Username and Password Usability

Published on June 23, 2007

In all, I probably have at least 20 username and password combinations:

  • 3 free email accounts: Hotmail, Yahoo, and Gmail
  • 3 work related email addresses (one for each air-gapped network I have access to)
  • 2 e-banking accounts
  • Several other protected online resources, such as social networking sites, stock photo sites, video sharing sites, and the likes

It's ridiculous.

To make matters worse, account providers sometimes (unknowingly?) complicate things even more. For example, some assign usernames. This makes it harder for users to remember their usernames, especially when they are made up of numbers. Difficult password systems and password retrieval processes also make matters worse.

In an attempt to manage multiple usernames and passwords, users will:

  • Use the same ones across different accounts
  • Avoid changing their passwords on a regular basis
  • When they do change their password, they go through the trouble of changing all their other passwords to the same one

Even with these measures in place, users still forget their usernames and passwords (mostly passwords). As a matter of fact, it is estimated that about 25%of help desk request calls are for password resets.

Until a better solution becomes available (e.g. biometric authentication), consider the following suggestions for username and password requirements of your Internet resources:

  1. Use Email Addresses for Usernames

    An Internet email address can be used to uniquely identify a user. Almost everyone has one, and most don't forget it. So, use it – just like MySpace, Friendster, and Flickr does.

    Using email address for usernames has an added benefit: you'll already have a means of contacting the users. There is no need to ask for a username and an email address anymore. Just consider them one and the same.

    Obviously, email service providers such as Gmail, Internet Service Providers, and web hosting providers are exempted from this rule. In their case, it makes sense to ask for a username that is not an email address.

  2. Accept Special Characters in Passwords, But Don't Require Them

    In some cases, password systems require special characters. In other cases, they are disallowed due to security concerns (e.g. SQL injection).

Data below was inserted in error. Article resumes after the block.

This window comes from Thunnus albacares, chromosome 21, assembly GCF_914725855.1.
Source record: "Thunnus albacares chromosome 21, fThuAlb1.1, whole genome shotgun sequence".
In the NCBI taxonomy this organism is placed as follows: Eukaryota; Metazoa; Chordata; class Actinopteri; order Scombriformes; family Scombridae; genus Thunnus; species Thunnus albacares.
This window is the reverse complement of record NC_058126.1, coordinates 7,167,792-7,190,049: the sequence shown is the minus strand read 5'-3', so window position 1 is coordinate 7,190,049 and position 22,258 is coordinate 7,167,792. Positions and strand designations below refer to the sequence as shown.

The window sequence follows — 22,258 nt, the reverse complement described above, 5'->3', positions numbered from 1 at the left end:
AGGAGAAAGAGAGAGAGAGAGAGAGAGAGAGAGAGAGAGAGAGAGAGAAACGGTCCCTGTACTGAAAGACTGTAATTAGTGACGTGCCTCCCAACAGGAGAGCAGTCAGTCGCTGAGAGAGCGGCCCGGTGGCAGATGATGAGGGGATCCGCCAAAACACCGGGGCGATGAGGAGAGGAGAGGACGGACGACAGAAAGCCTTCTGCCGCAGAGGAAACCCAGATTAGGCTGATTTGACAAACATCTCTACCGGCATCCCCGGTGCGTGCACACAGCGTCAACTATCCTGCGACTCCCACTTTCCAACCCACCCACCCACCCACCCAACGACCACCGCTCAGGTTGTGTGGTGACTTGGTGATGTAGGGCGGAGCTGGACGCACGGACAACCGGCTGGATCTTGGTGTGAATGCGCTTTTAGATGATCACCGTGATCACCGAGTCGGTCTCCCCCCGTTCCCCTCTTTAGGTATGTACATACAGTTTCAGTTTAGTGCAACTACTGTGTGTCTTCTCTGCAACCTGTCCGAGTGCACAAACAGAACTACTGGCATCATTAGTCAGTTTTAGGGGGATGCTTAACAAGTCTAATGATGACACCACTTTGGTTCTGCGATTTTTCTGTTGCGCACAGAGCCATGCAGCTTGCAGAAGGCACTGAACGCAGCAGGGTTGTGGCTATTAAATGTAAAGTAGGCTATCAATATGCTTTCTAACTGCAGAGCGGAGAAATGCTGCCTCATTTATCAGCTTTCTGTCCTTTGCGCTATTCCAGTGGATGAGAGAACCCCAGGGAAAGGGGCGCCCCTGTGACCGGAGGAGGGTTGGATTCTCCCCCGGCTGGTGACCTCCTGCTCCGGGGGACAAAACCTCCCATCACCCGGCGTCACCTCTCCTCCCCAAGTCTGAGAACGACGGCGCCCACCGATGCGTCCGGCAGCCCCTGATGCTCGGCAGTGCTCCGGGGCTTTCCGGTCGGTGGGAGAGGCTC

This causes a problem for users who try to keep their passwords the same across accounts. The happy medium is to accept special characters, but not require them. This will make your password system least restrictive, and, thus, most compatible with others.

    The onus will be on the web developer to make sure special characters cannot be exploited. Users will be responsible for making sure their passwords are strong.

  3. Provide Easy Way to Retrieve/Reset Password

    Because it is common for users to forget their passwords, provide an easy way for them to retrieve or reset them.

    One perfectly acceptable approach is to have a list of questions a user can select and provide an answer to. "What is your mother's maiden name?" is something most users should be able to answer correctly.

    Another option, and possibly more effective and secure, is to allow the user to provide their own question and answer.

    Do not base questions on things that may change in the future (e.g. ZIP code, last four digits of credit card, etc.).

    (NOTE: On a particular company's intranet that I was evaluating, their password retrieval system asked its user's to "Enter Verification Word." There was no hint to what the verification word might be. Users can't possibly be expected to recall such information based on such a poorly phrased cue.)

Usernames and Passwords on Intranets

There are different rules for usernames and passwords for intranets.

Aside from the username and password required to log on to the network, most intranet resources can probably get away without having to challenge users for a username and password. This is possible because, in a lot of cases, web developers can obtain the user's logon credentials in an intranet environment. These may be used as the basis of authentication and authorization.

If having to enter a username and password is a must for some reason, then use (possibly even assign) the user's logon ID as their username. Having a username identical to the logon ID means one less thing the user has to remember.

As for passwords, use the same rules applied to the network password. This allows users to maintain the same passwords, if they chose to do so.